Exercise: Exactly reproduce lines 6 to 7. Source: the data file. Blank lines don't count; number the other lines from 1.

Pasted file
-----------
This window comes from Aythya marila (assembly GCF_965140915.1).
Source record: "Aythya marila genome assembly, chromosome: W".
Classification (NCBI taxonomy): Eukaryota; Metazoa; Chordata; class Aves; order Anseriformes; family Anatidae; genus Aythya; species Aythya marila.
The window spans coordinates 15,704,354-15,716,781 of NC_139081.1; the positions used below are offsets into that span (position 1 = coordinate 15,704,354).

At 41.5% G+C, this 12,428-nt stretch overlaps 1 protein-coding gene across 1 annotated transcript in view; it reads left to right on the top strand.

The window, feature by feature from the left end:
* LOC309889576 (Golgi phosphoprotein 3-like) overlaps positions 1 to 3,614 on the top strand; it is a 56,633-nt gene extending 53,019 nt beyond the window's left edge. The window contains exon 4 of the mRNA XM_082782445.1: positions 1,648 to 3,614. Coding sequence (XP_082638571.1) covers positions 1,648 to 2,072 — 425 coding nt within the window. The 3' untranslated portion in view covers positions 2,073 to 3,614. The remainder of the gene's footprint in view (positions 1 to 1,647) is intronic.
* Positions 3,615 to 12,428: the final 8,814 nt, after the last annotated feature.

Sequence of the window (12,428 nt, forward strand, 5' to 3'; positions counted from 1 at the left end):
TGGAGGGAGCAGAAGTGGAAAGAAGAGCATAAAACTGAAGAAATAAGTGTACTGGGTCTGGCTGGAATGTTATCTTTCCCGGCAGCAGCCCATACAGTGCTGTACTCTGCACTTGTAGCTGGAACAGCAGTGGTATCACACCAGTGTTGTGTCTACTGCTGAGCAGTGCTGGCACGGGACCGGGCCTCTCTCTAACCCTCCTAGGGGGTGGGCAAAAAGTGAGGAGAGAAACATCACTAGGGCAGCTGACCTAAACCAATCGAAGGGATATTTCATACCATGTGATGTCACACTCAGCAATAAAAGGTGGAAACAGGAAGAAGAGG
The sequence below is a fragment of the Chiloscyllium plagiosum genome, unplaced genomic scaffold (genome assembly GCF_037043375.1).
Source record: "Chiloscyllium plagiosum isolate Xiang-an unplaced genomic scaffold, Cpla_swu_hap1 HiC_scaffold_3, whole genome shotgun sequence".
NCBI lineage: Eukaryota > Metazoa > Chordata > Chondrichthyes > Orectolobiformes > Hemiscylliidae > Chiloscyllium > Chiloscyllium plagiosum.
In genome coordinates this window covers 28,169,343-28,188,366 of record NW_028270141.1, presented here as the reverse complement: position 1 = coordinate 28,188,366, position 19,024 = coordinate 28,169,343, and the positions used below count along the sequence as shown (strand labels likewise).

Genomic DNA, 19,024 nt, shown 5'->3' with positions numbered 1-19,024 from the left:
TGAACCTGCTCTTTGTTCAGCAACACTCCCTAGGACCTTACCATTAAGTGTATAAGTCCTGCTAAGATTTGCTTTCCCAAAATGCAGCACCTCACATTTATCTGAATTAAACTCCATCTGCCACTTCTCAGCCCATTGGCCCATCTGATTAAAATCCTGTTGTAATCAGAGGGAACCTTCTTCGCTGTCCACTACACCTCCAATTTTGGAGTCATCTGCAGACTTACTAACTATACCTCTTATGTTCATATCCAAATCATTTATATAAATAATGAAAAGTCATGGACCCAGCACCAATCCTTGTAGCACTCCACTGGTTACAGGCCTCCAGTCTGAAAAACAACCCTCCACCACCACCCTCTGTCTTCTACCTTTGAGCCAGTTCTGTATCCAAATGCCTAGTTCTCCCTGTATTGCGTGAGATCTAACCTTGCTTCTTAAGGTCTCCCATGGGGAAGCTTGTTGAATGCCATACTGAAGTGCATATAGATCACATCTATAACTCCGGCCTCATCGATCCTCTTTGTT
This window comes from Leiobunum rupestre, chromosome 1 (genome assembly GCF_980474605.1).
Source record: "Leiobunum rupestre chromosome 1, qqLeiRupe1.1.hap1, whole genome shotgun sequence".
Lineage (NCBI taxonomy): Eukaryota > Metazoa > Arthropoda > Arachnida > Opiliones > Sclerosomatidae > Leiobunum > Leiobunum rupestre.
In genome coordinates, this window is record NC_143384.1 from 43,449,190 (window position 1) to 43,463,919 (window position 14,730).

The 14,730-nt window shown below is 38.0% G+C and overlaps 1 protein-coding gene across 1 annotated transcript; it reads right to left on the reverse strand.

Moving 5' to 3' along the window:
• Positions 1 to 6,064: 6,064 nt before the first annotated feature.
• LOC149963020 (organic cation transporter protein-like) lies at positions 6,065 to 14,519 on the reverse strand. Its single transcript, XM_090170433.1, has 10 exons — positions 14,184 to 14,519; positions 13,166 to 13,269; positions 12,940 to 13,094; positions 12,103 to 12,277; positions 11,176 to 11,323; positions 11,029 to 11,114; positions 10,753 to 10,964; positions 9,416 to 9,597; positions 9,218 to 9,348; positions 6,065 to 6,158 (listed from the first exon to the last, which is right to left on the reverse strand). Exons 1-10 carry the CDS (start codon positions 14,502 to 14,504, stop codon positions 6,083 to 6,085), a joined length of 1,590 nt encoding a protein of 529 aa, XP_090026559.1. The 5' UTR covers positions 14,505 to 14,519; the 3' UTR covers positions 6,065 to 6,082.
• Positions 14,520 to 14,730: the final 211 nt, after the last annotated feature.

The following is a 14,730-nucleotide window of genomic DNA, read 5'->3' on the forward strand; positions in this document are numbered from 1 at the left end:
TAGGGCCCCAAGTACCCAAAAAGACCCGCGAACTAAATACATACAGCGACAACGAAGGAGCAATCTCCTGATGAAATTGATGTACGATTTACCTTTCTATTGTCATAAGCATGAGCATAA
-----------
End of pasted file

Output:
The window, feature by feature from the left end:
* LOC309889576 (Golgi phosphoprotein 3-like) overlaps positions 1 to 3,614 on the top strand; it is a 56,633-nt gene extending 53,019 nt beyond the window's left edge. The window contains exon 4 of the mRNA XM_082782445.1: positions 1,648 to 3,614. Coding sequence (XP_082638571.1) covers positions 1,648 to 2,072 — 425 coding nt within the window. The 3' untranslated portion in view covers positions 2,073 to 3,614. The remainder of the gene's footprint in view (positions 1 to 1,647) is intronic.